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Sunday, 30 June 2013

Moving to Honduras - Page 5

Written by Treva Wynn
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The stadium was just as chaotic as the city's traffic. We walked underneath the cement bleachers looking for something to eat. I hadn't eaten since the night before, yet what I really craved... was a beer (or as it turned out, several). We found an empty space amongst the endless sea of concrete rows, and sat down with beers and hotdogs in hand. A cloud of smoke and insects lingered under the powerful stadium lights. Children vendors were selling packs of gum, cigarettes, and turtle eggs. Thousands of fans shook the stadium as they stomped, cheered, screamed, sang, and chanted in support of their teams. I was thoroughly enjoying myself as I mimicked the reactions of those around me to the goal or foul that had just occurred. As the last minute on the clock ticked away, we decided we should probably make for the exit.

Bad idea.

What I can only imagine was similar to the infamous The Who concert, the three of us were smashed between mobs of people. I quickly lost sight of both my new friends, and I concentrated on keeping my feet moving and my face in the air- so I could breathe. I saw the exit that the mass I was part of was heading towards and I reassured myself I'd be fine once we were outside the stadium. Unfortunately, as I was being crushed through the threshold I felt someone step on my flip-flop. The momentum of the crowd kept me going and it was quite painfully torn off my foot. Once finally in an open space again, outside the exit, I found Kristen and Katie waiting for me.

"Aw man I lost my flip-flop in that mess!"

Kristen, after eying the situation a moment, dove back into the crowd in hunt of my poor, and surely smashed, flip flop. Moments later she 'resurfaced,' flop in hand, waiving it triumphantly. I thanked her a few dozen times and we set foot in the same direction everyone else seemed to be going. We knew we were relatively close to the bus station, and we didn't feel like finding and paying for a taxi, so we just kept walking.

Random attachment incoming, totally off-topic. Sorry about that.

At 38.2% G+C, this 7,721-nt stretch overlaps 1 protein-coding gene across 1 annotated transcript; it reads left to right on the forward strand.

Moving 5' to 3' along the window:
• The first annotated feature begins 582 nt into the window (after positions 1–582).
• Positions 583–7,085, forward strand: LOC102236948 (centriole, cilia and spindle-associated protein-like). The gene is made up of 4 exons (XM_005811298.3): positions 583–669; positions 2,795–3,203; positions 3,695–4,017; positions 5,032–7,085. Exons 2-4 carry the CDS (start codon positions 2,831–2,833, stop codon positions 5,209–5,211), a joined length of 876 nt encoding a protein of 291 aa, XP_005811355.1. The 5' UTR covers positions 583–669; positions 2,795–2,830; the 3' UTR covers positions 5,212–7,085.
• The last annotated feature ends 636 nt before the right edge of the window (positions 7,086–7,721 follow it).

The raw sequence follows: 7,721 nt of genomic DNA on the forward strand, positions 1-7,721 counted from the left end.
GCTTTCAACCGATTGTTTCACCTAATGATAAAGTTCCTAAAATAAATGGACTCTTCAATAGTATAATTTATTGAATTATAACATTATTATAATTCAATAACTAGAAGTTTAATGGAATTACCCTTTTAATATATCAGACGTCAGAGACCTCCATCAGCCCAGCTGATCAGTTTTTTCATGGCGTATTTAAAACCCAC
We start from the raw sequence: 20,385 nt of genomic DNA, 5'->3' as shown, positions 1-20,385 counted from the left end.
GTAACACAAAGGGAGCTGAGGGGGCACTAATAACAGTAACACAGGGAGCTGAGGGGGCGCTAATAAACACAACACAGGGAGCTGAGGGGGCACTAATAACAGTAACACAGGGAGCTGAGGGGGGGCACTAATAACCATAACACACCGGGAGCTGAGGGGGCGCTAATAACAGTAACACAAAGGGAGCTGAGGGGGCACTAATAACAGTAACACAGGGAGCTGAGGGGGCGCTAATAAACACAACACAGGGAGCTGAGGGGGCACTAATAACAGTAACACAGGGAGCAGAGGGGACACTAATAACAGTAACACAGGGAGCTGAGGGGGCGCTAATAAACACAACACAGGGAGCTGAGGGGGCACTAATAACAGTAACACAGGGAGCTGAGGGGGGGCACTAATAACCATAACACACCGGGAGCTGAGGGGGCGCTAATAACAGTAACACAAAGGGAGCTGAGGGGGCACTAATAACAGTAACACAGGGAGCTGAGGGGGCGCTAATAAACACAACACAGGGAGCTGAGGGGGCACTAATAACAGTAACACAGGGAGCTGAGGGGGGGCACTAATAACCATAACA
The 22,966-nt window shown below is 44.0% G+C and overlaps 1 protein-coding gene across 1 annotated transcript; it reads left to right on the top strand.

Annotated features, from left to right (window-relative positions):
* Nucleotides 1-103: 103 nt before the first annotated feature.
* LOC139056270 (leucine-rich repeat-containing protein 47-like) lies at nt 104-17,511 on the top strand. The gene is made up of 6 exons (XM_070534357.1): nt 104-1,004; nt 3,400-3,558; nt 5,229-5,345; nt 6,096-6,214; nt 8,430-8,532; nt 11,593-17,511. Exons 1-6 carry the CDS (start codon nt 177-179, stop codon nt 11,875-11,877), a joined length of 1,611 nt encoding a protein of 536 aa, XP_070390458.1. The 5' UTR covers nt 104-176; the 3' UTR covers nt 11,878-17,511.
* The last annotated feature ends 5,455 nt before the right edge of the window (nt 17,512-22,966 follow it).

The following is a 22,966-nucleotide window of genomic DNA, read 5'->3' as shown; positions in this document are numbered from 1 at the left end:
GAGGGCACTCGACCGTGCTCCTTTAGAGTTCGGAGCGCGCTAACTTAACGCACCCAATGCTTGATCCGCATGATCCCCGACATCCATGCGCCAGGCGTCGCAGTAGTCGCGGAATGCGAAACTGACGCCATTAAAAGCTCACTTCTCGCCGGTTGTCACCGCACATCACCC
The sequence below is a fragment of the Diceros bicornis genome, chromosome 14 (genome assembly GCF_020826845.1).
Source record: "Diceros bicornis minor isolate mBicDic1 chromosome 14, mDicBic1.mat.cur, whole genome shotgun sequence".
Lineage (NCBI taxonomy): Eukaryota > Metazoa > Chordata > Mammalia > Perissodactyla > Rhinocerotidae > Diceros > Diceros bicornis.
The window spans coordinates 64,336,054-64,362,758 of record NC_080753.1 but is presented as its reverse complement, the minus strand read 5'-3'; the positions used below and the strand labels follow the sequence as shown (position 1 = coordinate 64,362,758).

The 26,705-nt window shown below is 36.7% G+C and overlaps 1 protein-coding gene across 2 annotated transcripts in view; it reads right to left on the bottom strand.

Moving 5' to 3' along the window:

Bad idea.

We reassured each other that because there were so many people walking with us, we were safe. Never mind it’s 9:00, and very dark. For a few minutes, I was quite loving walking amongst the crowd. Some children ran circles around their tired parents, while others were fast asleep on their mothers' chests or fathers' shoulders. It was not unlike leaving an amusement park after a long day; until I felt a sharp tug slice around the front of my neck. Within the same second I felt hands in the pockets of my jeans. I realized rather quickly that the tug on my neck was someone pulling my chained necklace from the back, snapping it, and letting my Dad's dog tags go flying into the middle of the busy street. We were being mugged. On instinct, I jumped into the street after my Dad's possessions, nearly being hit by a car. The car had slammed on his brakes and was halted just a few feet in front of me. I turned my attention back to the side walk to see four teenagers circling Kristen, kicking her, and trying to get whatever she had. Kristen however, being the badass that she was, kicked and punched right back. In a sheer moment of adrenaline and anger, I ran towards the little circle- arms-a-flying and yelling. This effectively dispersed them. One boy acted like he was going to hit me, so I reminded him I was a good seven inches taller by standing up straight and saying something that apparently translates in every language. He joined his group and they took off, running away as fast as they came. Catching my breath while squeezing my Dad's tags, I looked at Kristen and Katie. I immediately scanned the ground, and retrieved a large and heavy rock. At the same time one of us was trying to find the words to say after a situation like that, another group ran towards us. Except this time, they were all nine and ten year old girls. They grabbed each of our hands and started pulling us up the street, towards a tall chain-linked fence that guarded a garage. They were all speaking so fast, and so frantically, I had no idea what was happening (rock still in hand). Apparently Kristen did. We were led to one of their houses where a father was standing, waiting. The girls quickly and desperately told him what had happened. I didn't need to know Spanish to know this man was sorry, and he wanted to help. His face dropped as the girls went on and he slowly, and sadly, shook his head. He ushered us into the bed of his truck and he, like a bullet, shot off towards the bus station. 

(Page 5 of 7)
Last modified on Monday, 01 July 2013

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